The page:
The Lethbridge Herald
Wednesday A, Wednesday, December 28, 2005, p. a4

Distance learning can open new doors for mentally ill

Gallant, Sherri

Education via the Internet has been shown to help those with schizophrenia
boost their self-esteem and improve their lives

By SHERRI GALLANT

Lethbridge Herald

Thoughts of navigating through crowded university hallways is enough to keep
many people with mental illness from pursuing their education.

But a former Lethbridge man who has a mental illness and earned degrees both
the conventional way and through distance education says the Internet can be
a great fit for people who cannot cope with brick and mortar classrooms.

Austin Mardon, 43, has lived in Edmonton for some time. An internationally
known geographer, Mardon was diagnosed with schizophrenia 13 years ago.

A few months ago, Mardon submitted an abstract to the Mental Health Research
Showcase called Distance Learning at the Post Secondary Level: an
Opportunity for the Mentally ill. His three case studies included himself
(he earned a Ph.D. in geography via Greenwich University online); a man with
schizophrenia who earned a Bachelor of Commerce degree through Athabasca
University, and a third man with schizophrenia who earned a Bachelor of
General Studies degree, also from Athabasca.

"The one fellow was very ill but after he got his Bachelor of Commerce
degree, he managed to get a full-time job and is actually off AISH (Assured
Income for the Severely Handicapped) completely," says Mardon.

"There are multiple elements that will improve self-esteem immediately."

It's the flexibility of the virtual classroom that works so well for many
people with mental illness. Deadlines are not as tight, for one, and the
person is able to work from home in a non-threatening environment.

But there are downsides.

"It's not for everybody," Mardon says. "The disadvantage is you have to be
really self-motivated. You have to want it and you have to be disciplined."

The other drawback - which exists in the mainstream as well - is student
loans still have to be paid back, even if a student doesn't complete the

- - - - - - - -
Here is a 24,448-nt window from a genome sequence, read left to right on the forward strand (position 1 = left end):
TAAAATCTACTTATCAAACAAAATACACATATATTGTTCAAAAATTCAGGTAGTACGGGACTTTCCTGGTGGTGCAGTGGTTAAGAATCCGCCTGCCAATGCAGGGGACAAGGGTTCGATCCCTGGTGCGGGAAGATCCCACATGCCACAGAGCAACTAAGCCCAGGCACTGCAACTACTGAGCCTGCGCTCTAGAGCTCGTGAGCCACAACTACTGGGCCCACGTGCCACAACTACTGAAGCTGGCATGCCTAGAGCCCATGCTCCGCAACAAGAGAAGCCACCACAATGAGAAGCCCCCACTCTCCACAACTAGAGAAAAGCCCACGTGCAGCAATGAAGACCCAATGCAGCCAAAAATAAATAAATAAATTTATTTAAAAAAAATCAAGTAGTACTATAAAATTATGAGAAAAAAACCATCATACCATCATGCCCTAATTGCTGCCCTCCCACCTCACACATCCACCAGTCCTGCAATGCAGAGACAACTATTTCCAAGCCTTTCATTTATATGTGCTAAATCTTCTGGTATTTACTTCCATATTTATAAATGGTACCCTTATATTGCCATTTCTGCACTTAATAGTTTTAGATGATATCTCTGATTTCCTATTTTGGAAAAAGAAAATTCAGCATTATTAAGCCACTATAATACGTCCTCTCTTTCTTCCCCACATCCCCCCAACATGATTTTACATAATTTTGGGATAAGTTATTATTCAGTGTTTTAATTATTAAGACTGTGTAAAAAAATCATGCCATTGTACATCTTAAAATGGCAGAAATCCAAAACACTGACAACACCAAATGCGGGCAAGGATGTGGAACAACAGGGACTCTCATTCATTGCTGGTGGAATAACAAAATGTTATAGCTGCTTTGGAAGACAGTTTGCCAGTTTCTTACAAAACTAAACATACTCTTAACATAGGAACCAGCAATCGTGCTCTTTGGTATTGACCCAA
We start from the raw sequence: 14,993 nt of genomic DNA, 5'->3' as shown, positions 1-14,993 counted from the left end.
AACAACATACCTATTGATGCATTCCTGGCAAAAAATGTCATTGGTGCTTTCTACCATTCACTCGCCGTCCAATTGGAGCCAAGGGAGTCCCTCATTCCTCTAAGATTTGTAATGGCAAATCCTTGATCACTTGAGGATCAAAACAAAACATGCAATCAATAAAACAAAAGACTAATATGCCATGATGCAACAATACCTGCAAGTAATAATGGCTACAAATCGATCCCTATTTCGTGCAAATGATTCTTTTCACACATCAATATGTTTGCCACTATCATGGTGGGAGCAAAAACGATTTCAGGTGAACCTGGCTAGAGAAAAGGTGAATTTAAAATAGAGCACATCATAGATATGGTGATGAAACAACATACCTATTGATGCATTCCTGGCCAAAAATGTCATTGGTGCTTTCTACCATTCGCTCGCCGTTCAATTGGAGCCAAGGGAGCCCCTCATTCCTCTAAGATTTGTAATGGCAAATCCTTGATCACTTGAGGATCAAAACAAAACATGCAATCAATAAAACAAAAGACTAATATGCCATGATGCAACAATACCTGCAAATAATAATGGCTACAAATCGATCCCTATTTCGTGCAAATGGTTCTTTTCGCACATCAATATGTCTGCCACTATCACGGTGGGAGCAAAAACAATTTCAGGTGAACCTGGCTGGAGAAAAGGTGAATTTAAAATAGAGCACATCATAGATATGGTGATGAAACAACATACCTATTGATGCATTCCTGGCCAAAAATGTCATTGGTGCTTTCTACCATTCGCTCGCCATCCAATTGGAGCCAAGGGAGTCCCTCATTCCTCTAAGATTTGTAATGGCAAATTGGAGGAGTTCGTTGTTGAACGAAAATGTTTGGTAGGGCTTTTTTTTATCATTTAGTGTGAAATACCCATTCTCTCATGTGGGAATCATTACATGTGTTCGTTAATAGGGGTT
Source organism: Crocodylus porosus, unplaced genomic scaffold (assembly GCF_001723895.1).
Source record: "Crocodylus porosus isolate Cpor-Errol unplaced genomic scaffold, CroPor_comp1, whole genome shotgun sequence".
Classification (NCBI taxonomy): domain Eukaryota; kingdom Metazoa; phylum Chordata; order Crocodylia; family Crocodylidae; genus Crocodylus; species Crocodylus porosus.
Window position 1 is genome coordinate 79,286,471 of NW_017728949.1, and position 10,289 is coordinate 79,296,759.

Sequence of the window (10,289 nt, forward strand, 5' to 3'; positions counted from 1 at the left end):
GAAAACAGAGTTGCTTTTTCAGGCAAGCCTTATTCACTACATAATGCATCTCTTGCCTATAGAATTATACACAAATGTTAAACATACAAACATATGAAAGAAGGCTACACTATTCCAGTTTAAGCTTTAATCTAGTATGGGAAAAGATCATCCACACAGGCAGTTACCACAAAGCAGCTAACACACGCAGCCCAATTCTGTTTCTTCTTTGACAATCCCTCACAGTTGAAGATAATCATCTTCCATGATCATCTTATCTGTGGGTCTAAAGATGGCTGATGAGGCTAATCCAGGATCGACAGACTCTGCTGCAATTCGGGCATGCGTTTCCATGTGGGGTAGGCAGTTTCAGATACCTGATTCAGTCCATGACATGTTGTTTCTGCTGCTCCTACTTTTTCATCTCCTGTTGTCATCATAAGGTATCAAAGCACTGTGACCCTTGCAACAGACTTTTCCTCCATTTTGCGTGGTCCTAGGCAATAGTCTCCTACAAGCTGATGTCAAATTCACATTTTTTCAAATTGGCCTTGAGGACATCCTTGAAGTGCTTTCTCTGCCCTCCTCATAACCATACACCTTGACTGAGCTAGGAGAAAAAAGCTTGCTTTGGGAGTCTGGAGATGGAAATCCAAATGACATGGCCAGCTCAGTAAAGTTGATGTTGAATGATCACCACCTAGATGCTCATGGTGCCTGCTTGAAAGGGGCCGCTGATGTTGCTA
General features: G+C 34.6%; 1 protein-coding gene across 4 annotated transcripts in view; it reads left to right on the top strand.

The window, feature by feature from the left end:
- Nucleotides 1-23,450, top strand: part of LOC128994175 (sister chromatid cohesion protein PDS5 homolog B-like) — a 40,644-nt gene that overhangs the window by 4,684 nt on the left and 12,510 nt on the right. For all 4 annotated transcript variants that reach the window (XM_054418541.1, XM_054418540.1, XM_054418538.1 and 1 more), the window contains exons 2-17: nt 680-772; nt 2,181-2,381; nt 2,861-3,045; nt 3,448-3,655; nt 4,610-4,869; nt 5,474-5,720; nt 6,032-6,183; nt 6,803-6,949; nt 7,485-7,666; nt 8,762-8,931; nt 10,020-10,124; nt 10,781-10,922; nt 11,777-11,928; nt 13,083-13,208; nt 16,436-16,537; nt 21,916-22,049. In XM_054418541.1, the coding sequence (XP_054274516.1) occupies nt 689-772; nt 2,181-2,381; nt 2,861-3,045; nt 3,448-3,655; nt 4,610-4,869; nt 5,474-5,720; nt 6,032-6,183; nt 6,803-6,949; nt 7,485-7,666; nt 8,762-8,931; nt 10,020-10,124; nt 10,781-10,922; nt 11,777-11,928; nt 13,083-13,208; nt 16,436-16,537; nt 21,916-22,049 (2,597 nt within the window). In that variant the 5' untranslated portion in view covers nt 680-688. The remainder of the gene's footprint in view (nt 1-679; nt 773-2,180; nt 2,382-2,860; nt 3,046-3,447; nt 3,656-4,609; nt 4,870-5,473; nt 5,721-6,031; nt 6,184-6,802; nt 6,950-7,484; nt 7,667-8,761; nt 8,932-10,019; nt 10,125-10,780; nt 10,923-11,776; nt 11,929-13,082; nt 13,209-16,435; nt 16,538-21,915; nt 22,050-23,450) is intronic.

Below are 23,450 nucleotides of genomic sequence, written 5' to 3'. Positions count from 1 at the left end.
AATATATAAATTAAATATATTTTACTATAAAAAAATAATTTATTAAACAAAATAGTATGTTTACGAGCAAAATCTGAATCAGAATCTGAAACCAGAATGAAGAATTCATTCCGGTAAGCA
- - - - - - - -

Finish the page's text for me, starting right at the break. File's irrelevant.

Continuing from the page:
studies.

Diane Herrick, chapter director of the Lethbridge Schizophrenia Society,
agrees distance learning can offer benefits for those with the illness.

"I've known a couple of people who've done this," Herrick says. "And it
allows them to work more at their own pace. Crowds can be a big issue for
some people and it can be very overwhelming to be at a university where
there are thousands and thousands of students.

"It doesn't work for everyone, however, because some of the medications
people have to take can cause a lack of motivation. You do have to be very
motivated. I also know of a few who started, but never finished."

Herrick said the society, in partnership with Eli-Lily pharmaceuticals, has
a grant program students can apply for every year to have all costs
associated with one of their courses paid for.

Before Mardon's diagnosis, his academic and personal life was blooming. He'd
spent time as part of an international expedition (1986) to Antarctica
studying meteorites 170 kilometres from the South Pole. He's a space
researcher, world explorer and tireless advocate for people with
schizophrenia, but because of his illness and the effects of medication, he
lives on the limited income AISH provides.

Recently, though, he became a part-time instructor for two online
universities.

While earning a degree can lead to improvements in life for some, too often
the schizophrenic can end up in a state of despair.

It's estimated homeless schizophrenics constitute .06 per cent of any given
population, Mardon says, which means about 600 people in a city the size of
Edmonton are dysfunctional and living on the streets.

The reason, Mardon believes, is people stop taking their medications.
Numbing side-effects are the reason for some. Others stop because they feel
better on their medication, which leads them to incorrectly assume they no
longer need it. Mardon, who believes it's the civic duty of schizophrenics
to take their medication, says the government should add Consta - an
injectable anti-psychotic that lasts for two weeks - to the provincial drug
list.

"I'm involved in a study with the University of Alberta right now," Mardon
said. "I have noticed a world of difference. It is like I am a new man. How
many 1,900 homeless schizophrenics in Alberta could be saved from the
nightmare of psychosis by getting this new drug?"

Even though Consta involves only two injections a month, the cost is about
$500 a month.

Mardon says by adding it to the provincial drug list, the province would
save enormous societal and health-care system costs in the long run.


Category: News
Uniform subject(s): Psychology and human behavior
Length: Medium, 615 words


Doc. : news·20051228·LH·014122005¥1Mental¥1health¥1di







Austin Mardon, CM
Telephone: 1-780-378-0063
Post Office Box 1223, Main Post Office,
Edmonton, Alberta, CANADA,
T5J 2M4
Email: aamardon@yahoo.ca
Web site: www.austinmardon.org